When President Barack Obama announced recently that he would freeze a planned withdrawal of U.S. troops from Afghanistan, he explained that Afghanistan remained a dangerous place. At the same time, he emphasized that the timeline for withdrawal (most U.S. troops are to be out of Afghanistan by the end of next year) had not changed.
The delay in the drawing down of U.S. forces comes at a time when the president has been pressured to either get out of Afghanistan entirely or expand and extend our military presence there. The delay also has been accompanied by a similar debate in Iraq, where more than 3,000 U.S. troops remain.
Withdrawing from these two countries has brought to our attention just how hard it is for the U.S. to extricate itself from its military interventions. Indeed, most people -- even the smartest, most level-headed government officials and military experts -- find that doing so is agonizingly difficult and much more challenging than the original intervention.
My own experience with the question of withdrawal dates back to Vietnam. I entered Congress in the mid-1960s as a supporter of the war, but gradually changed my opinion. As my view of the war changed, I struggled, like many others did, with the question of pulling out our military presence. I now find it remarkable how many strong similarities exist between our nation's challenge in getting out of Vietnam and what we confront today in Afghanistan and Iraq.
The president's decision regarding troop withdrawal from Afghanistan represents just the latest chapter in the debate over the issue of how to withdraw. On one side of the debate are those who think we should pull out all military presence now to avoid any further losses in Afghanistan, where U.S. troops have been stationed since 2001 in our longest war. On the other side are those who want the U.S. to be even more deeply involved and not leave until Afghanistan is secure and stable. However, recent history has indicated our policymakers and perhaps the majority of Americans reject both of these options. For obvious reasons, we're unwilling to commit to an all-out war and decades of building a new nation. Yet we're also unwilling to cut and run in the hope that we can figure out a way to do so responsibly, honorably and with a sense of accomplishment.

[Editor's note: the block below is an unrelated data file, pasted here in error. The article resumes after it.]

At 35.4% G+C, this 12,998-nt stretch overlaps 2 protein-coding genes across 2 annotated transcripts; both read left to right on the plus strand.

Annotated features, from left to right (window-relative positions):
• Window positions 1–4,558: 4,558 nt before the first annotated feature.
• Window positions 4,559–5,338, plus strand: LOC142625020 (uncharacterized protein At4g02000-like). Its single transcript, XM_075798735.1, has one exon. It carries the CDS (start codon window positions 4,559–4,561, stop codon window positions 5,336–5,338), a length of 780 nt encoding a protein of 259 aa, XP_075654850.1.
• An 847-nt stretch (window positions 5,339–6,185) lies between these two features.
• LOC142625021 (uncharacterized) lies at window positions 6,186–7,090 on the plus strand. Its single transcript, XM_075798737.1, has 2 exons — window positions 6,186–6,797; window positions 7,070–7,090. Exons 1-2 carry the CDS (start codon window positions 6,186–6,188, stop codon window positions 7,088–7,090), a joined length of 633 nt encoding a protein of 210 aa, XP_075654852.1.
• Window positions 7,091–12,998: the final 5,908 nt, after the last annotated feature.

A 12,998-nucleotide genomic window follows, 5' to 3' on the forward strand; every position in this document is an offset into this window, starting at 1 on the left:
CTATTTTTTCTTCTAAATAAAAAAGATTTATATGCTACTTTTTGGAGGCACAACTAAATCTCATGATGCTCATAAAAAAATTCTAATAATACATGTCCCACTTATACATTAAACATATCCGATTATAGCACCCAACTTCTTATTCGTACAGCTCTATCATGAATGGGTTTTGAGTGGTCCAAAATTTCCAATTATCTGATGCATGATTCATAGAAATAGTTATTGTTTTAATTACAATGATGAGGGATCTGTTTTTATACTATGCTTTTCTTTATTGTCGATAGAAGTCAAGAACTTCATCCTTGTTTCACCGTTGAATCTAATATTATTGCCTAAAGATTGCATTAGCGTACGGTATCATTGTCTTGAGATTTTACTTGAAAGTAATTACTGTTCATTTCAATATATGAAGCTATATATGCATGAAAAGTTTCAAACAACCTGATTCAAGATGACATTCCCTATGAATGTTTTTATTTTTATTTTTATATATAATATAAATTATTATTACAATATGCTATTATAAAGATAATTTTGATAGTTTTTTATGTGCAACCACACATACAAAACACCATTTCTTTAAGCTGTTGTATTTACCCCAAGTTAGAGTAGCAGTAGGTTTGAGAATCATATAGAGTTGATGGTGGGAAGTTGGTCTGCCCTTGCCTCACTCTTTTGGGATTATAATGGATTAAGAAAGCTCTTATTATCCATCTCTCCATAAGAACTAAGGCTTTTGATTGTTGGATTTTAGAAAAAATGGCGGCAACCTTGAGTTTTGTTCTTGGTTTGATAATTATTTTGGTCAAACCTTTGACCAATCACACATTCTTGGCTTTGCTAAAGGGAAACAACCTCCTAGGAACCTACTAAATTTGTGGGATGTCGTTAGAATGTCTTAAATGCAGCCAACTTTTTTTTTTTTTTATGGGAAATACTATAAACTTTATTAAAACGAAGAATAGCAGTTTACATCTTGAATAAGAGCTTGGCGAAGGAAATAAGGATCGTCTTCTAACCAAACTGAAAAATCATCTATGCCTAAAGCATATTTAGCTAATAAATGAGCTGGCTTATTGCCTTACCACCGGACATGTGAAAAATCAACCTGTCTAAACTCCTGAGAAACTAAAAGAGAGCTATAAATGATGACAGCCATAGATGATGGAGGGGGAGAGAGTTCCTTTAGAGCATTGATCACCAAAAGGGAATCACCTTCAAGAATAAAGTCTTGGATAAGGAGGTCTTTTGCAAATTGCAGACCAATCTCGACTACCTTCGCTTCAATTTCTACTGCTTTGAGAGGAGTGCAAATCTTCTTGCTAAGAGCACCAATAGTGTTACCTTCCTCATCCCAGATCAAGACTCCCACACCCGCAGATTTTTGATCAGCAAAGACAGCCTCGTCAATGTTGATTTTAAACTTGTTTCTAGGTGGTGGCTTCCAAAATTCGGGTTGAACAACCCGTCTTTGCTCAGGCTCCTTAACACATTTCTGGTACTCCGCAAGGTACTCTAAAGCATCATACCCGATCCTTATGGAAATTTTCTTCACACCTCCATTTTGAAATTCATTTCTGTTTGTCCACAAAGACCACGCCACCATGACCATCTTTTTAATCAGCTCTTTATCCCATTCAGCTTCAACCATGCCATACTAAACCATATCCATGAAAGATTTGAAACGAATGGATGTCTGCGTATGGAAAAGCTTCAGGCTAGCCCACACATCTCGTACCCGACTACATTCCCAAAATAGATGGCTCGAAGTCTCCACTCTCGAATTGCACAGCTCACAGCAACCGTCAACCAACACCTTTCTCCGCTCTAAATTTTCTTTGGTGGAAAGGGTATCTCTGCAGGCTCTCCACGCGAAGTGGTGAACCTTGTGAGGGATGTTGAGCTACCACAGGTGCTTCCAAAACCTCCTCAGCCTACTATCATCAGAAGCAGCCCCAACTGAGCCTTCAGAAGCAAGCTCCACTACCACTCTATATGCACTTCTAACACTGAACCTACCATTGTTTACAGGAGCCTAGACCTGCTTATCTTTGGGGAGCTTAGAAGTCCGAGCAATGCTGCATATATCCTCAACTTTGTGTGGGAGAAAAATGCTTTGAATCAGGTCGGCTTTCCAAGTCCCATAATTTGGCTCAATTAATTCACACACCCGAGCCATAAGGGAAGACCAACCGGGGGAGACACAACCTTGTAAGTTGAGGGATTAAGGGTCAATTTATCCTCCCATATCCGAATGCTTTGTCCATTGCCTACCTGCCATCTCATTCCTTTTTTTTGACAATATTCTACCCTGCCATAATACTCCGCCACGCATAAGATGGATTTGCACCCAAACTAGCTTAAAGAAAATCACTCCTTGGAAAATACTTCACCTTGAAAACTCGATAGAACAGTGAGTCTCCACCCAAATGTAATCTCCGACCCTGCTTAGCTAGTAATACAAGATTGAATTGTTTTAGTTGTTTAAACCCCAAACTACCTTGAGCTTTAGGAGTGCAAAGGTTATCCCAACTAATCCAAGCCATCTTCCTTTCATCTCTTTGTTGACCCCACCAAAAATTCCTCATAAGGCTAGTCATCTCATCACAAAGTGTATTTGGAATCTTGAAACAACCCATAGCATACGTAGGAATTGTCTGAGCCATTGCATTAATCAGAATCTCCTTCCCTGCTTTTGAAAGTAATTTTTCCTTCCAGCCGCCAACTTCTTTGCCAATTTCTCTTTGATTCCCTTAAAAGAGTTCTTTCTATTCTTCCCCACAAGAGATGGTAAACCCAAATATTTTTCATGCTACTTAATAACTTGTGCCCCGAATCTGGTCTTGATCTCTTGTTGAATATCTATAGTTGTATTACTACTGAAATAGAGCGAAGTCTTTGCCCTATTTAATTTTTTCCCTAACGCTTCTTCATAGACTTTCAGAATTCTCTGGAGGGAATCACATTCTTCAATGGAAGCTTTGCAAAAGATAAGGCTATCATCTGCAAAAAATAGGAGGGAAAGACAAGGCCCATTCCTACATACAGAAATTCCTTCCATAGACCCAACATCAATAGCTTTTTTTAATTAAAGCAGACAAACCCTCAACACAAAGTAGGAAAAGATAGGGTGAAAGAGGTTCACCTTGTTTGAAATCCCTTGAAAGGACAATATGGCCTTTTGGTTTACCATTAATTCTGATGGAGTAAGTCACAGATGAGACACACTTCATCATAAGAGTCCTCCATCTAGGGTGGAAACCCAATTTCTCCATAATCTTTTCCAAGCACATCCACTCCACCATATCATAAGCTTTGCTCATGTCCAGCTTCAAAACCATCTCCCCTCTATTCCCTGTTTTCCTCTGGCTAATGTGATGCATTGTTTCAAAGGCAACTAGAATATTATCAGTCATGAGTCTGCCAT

Americans have, in recent years, been highly reluctant to add 'boots on the ground' in Afghanistan and Iraq, even when the situations there have worsened. This is understandable, of course, and so we search for ways short of supplying more combat troops. We've aggressively pursued responsible allies within and beyond the country to step in and assist us, focusing our efforts on "moderates" living in these and neighboring countries. Finding reliable partners has been, by itself, a formidable challenge. We've also been prepared to continue to offer military training, equipment and logistical and intelligence aid to the host country, all of which are important tools in any conflict. However, we've had an expensive and none-too-successful time trying to train and support other militaries, from the South Vietnamese fighters several decades ago to the current Afghan armed forces.
As we consider our limited options, we've continually gone through an agonizing debate to persuade ourselves that we've done the best we can in the countries we've occupied or invaded and that we've at least given them an opportunity to succeed. At the same time we've also maintained that there's no military solution, only a political one, in these countries and that war cannot be won on the battlefield. We used this language in Vietnam. And we use it today in our conversations about what to do in Iraq and Afghanistan.